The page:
Tennessee coach Butch Jones will have a difficult time replacing a player as talented as Tiny Richardson at left offensive tackle next season, but finding a better schematic fit won't be insurmountable.
When Richardson announced last week via UTSports.com that he would forgo his senior season to enter the NFL draft, the news was expected. The 6'6", 327-pound offensive lineman's decision means UT must replace its entire front five next year.
A new-look Vols offensive line might not be such a bad thing, though.
Make no mistake, returning a player of Richardson's ilk from a sheer talent perspective would have been a big building block for the 2014 season. Replacing him won't be easy.
But there are various reasons why starting over on the offensive front can be a blessing more than a curse.
How big of a loss is Tiny Richardson?
The most logical argument for incorporating new blood is none of this year's Vols starters—seniors Ja'Wuan James, Zach Fulton, James Stone and Alex Bullard, along with Richardson—were recruited to block for a spread offense.
Zone-blocking concepts require a specific type of lineman with agility and athleticism. Tennessee's group of linemen weren't prototypes for this offense, which is why UT line coach Don Mahoney estimated they lost 80 combined pounds prior to the season, according to the Associated Press' Steve Megargee.
That means UT's vaunted linemen had to adjust to new bodies, which isn't an easy task for big guys. The linemen—Richardson included—were at their best when they were running man-blocking schemes, particularly in 2012 under current Arkansas offensive line coach Sam Pittman.
Richardson is a prototypical strength-based road-grader.
While he had some success getting to the edge and blocking outside, that really isn't where he excels, especially considering he has been battling a microfracture in his knee.
The injury likely played a major role in Richardson's decision to leave for the NFL. While he was known as a very athletic lineman coming out of high school, the knee issues hurt his athletic ability and negatively affected his play this year.
Also, for all the talking he did this season, guaranteeing wins over Missouri and Vanderbilt, Richardson's play fell short.
With the national spotlight on him against South Carolina star Jadeveon Clowney, Richardson struggled, according to NFL.com's Chase Goodbread. After that game, Richardson was plagued with penalties and inconsistency, and it wound up being a disappointing season overall.
Despite the subpar year, Goodbread still likes Richardson as a prospect.
Like Tiny Richardson's game a lot. At best, a very good NFL left tackle. At worst, a very good NFL right tackle. High ceiling, high floor.— Chase Goodbread (@ChaseGoodbread) December 6, 2013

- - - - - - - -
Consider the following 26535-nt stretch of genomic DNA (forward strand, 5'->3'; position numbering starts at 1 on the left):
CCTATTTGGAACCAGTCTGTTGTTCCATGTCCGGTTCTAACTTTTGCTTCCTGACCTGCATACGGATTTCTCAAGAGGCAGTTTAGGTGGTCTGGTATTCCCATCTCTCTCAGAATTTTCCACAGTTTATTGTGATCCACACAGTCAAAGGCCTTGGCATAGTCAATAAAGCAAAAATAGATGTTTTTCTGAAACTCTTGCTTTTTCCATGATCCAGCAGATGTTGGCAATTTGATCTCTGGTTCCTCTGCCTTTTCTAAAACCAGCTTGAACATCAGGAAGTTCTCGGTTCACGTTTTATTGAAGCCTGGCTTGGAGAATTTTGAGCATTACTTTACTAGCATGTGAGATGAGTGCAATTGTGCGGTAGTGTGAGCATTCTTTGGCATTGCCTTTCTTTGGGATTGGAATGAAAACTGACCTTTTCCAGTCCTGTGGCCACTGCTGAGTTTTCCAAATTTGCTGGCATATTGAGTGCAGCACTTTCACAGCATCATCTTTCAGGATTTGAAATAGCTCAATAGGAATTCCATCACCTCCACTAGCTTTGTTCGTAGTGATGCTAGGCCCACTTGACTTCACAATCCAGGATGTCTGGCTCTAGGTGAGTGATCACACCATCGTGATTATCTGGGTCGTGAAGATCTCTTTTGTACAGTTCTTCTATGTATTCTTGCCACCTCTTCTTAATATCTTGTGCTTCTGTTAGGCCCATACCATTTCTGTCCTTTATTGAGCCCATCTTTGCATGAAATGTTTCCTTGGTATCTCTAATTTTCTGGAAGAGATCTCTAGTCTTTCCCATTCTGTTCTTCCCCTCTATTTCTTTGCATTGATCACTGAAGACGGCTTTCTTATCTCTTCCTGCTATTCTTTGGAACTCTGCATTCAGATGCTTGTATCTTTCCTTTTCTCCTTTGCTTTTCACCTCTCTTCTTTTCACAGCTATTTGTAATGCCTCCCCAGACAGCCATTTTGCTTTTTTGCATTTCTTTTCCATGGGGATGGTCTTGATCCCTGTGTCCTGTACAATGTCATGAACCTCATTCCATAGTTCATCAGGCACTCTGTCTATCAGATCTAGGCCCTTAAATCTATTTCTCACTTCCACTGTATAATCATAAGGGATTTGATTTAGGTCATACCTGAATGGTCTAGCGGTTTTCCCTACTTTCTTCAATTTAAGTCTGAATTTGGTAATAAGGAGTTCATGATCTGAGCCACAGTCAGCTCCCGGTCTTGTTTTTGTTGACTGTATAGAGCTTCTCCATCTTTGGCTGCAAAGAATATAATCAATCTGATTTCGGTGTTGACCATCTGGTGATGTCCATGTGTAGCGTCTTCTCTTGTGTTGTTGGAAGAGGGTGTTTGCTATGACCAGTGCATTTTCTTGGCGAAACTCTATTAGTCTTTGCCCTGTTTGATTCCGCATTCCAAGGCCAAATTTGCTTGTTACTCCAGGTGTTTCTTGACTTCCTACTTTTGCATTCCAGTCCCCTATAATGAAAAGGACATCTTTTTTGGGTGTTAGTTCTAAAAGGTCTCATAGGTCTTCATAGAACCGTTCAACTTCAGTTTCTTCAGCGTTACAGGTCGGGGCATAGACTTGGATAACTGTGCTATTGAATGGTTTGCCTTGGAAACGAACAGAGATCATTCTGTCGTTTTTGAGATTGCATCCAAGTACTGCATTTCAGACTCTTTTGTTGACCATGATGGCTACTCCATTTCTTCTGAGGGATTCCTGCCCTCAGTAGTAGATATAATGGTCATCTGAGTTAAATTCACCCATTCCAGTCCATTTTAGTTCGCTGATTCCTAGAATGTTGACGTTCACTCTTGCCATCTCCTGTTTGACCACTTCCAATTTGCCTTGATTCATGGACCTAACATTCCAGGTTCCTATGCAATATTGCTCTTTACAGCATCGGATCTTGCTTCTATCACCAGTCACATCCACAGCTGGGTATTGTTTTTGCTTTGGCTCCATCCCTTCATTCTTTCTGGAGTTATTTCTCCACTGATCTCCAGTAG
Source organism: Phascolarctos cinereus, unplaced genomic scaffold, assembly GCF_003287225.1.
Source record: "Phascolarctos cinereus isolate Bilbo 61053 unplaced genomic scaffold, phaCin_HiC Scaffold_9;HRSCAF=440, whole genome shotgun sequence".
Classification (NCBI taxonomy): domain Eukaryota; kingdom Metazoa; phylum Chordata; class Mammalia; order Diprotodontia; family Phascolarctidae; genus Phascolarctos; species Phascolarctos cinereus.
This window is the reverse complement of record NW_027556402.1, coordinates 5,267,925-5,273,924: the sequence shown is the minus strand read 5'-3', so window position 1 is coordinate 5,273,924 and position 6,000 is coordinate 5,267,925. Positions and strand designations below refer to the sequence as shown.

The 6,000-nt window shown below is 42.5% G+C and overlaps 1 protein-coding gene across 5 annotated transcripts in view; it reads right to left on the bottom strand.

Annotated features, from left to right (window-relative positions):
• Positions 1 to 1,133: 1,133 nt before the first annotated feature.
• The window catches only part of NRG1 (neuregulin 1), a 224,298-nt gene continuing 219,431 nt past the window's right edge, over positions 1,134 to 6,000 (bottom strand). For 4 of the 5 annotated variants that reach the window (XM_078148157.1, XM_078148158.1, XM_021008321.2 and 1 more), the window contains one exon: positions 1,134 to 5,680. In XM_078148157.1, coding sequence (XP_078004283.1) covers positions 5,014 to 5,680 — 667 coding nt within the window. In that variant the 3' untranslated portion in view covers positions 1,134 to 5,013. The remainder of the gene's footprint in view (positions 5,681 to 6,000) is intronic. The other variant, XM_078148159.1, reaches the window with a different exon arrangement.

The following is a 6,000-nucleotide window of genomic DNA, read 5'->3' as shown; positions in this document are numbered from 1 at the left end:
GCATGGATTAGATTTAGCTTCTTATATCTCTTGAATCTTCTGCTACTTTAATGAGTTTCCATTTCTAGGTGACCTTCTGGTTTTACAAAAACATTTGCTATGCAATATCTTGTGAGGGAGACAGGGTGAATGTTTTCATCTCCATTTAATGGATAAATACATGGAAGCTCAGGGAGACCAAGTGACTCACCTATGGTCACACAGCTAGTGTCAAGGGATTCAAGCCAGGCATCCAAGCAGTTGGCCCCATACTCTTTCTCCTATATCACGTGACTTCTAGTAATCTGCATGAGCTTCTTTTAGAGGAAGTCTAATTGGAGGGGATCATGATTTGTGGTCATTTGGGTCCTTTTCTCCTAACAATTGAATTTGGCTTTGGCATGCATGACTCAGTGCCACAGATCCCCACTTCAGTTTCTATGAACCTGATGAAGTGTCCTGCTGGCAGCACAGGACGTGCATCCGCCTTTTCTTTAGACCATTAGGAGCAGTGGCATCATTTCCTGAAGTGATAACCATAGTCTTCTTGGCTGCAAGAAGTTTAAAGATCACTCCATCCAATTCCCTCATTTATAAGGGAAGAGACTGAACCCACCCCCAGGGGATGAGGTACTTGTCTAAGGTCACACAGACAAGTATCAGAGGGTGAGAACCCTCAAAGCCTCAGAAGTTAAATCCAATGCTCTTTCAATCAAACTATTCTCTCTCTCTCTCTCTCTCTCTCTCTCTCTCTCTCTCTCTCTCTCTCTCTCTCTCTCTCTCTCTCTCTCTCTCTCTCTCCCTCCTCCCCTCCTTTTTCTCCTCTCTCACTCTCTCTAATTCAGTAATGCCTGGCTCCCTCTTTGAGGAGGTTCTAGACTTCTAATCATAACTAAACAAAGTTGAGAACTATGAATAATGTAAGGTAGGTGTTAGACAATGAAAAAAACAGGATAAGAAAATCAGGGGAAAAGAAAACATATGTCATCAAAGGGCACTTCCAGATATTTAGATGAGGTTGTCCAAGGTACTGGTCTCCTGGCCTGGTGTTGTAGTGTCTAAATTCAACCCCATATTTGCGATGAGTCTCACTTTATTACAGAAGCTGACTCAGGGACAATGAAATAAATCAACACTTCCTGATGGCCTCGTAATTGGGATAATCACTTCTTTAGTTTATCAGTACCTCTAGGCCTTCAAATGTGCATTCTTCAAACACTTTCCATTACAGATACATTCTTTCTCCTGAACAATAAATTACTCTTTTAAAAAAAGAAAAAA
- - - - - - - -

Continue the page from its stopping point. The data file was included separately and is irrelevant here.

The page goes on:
Either his knee really bothered him more than he let on or he just wasn't a great fit for blocking in Jones' offense.
Getting more athleticism at the position is a must moving forward.
The Vols will welcome junior college tackle Dontavius Blair, who is expected to step in at left tackle to replace Richardson. Junior Kyler Kerbyson, incoming freshman Coleman Thomas and others will battle for that other tackle spot.
Inside, UT should be in pretty good shape with guards Marcus Jackson, Dylan Wiesman and center Mack Crowder.
None of those guys has started consistently on this level. Had Richardson stuck around, they all may have expected a player of that caliber to carry them and make up for their mistakes.
Without that luxury now, leadership will be a point of emphasis for Mahoney, who can mold an offensive line that better suits this style.
Finally, nobody wants to talk about it at Tennessee, but a losing culture had permeated the program prior to the hiring of Jones.
As much press as the offensive linemen have gotten over the course of their careers, they've underachieved. Fair or not, Richardson is included in that group. So while losing him is a major blow, it's not like it's crushing the fanbase.
Richardson will always be loved by UT fans. He was a highly recruited in-state player who elected to stay home rather than attend Alabama, Georgia or others. He always spoke his mind, played with a chip on his shoulder and garnered some accolades along the way.
Losing him is going to be tough. But his departure isn't a crippling blow to an offense that is going to have new faces all over it, anyway.
Jones is attempting to flip the roster as quickly as possible, get as many of the guys he recruited in there and change the overall mentality of the program. The Vols will be young in 2014, but they'll also be more talented—even with Tiny playing on Sundays.